Saturday, September 18, 2010

What is it with prosecuting attorneys this week?

While this isn't as bad as Kenneth Kratz, an attorney in the Michigan Attorney General's office is engaged in some deeply weird blogging. Clearly some public officials have too much free time.

Andrew Shirvell, an assistant attorney general in Michigan, has a blog devoted to expressing his contempt of one gay person. I wrote that correctly, it is a blog dedicated to picking on one gay person. That person is University of Michigan Student Assembly president Chris Armstrong. Now, Mr. Shirvell doesn't like gay people, period. Still, the blog is really about one particular gay person. In fact, Mr. Shirvell has written 27 posts about one person. Who has the energy for that? Mr. Kratz or Ieshuh Griifin are going to have to make a lot more news before we come close to topping that figure.

Mr. Shirvell accuses this college student of being a “Nazi-like” recruiter to the “cult of homosexuality.” The analogy sort of breaks down when you consider that Nazi’s did not like homosexuals very much. Maybe less blogging about one gay student and more history study is in order. It certainly couldn't hurt.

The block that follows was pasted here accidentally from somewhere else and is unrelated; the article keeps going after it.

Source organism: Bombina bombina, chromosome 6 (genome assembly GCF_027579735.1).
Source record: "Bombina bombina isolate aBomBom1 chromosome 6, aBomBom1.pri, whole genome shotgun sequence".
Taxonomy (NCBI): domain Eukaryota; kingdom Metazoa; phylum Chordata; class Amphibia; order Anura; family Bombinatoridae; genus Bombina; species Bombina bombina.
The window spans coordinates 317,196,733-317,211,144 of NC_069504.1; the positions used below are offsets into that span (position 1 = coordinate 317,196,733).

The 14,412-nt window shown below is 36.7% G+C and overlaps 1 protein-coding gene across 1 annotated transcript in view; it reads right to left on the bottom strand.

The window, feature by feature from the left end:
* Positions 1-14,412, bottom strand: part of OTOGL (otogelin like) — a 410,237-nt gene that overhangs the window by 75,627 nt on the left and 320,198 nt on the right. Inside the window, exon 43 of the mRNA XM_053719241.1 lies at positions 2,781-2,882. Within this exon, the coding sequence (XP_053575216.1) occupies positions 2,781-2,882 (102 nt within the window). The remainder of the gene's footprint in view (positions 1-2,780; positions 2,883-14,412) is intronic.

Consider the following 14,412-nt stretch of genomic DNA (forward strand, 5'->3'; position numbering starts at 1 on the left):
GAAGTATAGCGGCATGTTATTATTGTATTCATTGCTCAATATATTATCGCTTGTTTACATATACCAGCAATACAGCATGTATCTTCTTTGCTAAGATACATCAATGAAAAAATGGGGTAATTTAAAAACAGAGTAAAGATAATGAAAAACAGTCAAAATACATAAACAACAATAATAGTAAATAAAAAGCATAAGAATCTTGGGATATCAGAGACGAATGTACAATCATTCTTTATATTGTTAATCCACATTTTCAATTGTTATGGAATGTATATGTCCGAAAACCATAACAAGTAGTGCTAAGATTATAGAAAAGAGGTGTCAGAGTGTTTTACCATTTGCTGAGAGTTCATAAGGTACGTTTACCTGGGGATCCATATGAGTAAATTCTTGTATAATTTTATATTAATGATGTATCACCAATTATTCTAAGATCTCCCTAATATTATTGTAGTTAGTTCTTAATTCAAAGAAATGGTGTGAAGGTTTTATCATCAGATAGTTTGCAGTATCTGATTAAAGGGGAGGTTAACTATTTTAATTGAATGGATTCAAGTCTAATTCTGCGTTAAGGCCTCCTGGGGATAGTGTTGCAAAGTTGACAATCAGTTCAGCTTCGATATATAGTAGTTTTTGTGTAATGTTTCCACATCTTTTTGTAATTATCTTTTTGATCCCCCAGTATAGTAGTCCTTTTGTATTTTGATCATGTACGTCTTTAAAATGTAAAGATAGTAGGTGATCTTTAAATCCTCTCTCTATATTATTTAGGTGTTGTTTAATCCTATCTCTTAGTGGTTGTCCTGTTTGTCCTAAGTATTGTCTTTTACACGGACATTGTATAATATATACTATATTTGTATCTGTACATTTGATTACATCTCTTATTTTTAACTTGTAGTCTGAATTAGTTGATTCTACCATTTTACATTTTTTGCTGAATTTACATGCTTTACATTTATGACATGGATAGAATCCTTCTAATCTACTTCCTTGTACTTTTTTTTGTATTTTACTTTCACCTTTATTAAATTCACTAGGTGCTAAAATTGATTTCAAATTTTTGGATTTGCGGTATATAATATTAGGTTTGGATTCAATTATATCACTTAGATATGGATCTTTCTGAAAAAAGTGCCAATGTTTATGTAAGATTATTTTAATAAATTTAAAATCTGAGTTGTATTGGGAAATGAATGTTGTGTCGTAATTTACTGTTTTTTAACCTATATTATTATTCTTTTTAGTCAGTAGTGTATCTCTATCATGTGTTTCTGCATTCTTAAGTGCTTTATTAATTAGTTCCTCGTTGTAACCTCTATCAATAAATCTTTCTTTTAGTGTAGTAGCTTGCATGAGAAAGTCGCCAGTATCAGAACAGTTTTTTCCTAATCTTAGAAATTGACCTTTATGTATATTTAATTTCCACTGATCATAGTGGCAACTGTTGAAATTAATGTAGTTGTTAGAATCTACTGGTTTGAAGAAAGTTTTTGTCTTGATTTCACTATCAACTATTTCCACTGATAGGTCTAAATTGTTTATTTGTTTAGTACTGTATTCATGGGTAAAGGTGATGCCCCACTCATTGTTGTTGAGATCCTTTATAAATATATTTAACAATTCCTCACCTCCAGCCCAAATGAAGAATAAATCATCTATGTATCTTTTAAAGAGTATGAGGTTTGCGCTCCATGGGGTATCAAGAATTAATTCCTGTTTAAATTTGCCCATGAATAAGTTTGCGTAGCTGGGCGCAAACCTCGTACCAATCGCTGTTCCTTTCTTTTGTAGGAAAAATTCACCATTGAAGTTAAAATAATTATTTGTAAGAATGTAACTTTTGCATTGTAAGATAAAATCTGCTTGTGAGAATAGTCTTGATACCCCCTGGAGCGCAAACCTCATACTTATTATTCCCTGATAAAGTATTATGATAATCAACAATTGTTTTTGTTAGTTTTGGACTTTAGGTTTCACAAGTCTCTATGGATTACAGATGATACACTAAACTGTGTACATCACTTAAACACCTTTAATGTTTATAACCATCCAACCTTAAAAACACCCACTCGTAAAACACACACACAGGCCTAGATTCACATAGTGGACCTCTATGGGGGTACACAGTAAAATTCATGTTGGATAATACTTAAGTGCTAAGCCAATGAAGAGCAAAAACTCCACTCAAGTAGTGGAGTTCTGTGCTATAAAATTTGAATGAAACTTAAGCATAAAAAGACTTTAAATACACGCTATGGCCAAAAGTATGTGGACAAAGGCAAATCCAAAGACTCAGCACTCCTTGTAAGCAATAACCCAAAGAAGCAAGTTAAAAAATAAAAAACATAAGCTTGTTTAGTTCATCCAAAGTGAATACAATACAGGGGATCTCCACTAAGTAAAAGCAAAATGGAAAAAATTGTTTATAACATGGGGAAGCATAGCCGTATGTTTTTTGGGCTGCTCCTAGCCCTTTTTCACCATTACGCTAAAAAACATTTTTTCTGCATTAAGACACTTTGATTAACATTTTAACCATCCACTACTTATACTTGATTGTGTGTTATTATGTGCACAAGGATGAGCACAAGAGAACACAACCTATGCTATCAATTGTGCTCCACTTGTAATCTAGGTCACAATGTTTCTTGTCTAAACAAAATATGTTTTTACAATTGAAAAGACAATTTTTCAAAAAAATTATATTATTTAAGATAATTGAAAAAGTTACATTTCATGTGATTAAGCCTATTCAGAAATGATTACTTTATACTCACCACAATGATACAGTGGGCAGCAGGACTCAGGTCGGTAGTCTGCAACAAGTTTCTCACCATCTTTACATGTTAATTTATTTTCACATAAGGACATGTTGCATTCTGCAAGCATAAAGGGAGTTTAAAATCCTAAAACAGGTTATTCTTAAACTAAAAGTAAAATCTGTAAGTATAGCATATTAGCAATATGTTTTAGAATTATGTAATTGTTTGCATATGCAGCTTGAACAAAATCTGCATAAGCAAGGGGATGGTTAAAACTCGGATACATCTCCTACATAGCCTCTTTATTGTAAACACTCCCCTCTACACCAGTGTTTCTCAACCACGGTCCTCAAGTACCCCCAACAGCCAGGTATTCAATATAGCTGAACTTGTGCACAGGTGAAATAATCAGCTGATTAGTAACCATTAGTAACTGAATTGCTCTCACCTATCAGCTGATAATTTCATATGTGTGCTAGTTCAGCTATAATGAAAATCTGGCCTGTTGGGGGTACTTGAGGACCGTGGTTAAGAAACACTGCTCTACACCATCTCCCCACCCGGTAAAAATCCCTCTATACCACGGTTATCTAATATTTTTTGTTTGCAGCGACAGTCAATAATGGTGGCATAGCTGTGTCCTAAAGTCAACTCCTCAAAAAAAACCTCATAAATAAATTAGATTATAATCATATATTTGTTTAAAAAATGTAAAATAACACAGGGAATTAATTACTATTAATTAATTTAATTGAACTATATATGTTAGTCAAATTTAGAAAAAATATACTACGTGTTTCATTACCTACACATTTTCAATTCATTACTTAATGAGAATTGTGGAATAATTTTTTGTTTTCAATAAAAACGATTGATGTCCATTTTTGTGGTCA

The Michigan Rules of Professional Conduct seem to discourage this sort of thing. Rule 6.5(a) says:

A lawyer shall treat with courtesy and respect all persons involved in the legal process. A lawyer shall take particular care to avoid treating such a person discourteously or disrespectfully because of the person’s race, gender, or other protected personal characteristic.
I suppose Mr. Shirvell has two explanations for why he is not violating the rule. One is that sexual orientation is not a “protected personal characteristic.” However, Michigan does prohibit some forms of sexual orientation discrimination. The other may be that Mr. Armstrong is not, as of yet, “involved in the legal process”. But, as the comment to Rule 6.5 notes:

A lawyer must take particular care to avoid words or actions that appear to be improperly based upon a person’s race, gender, or other protected personal characteristic. Legal institutions, and those who serve them, should take leadership roles in assuring equal treatment for all.
It’s probably fair to say that Mr. Shirvell is falling short of that ideal. His blog is certainly based on one protected personal characteristic. I suspect that homosexuals who have been victims of crimes would not want Mr. Shirvell involved in their case.

So what to make of Mr. Shirvell’s hobby? Given that no one likes a bully, it seems like Mr. Shirvell should get a new pastime. Especially since his boss does not like it. Of course, now that his boss is on the record as not liking it, Mr. Shirvell will have a First Amendment retaliation claim if he gets fired or disciplined in the near future. In any event, if he directed some of the energy he devotes to Mr. Armstrong towards model trains, I bet Mr. Shirvell could make something like this. At the very least, it would keep him off the computer.

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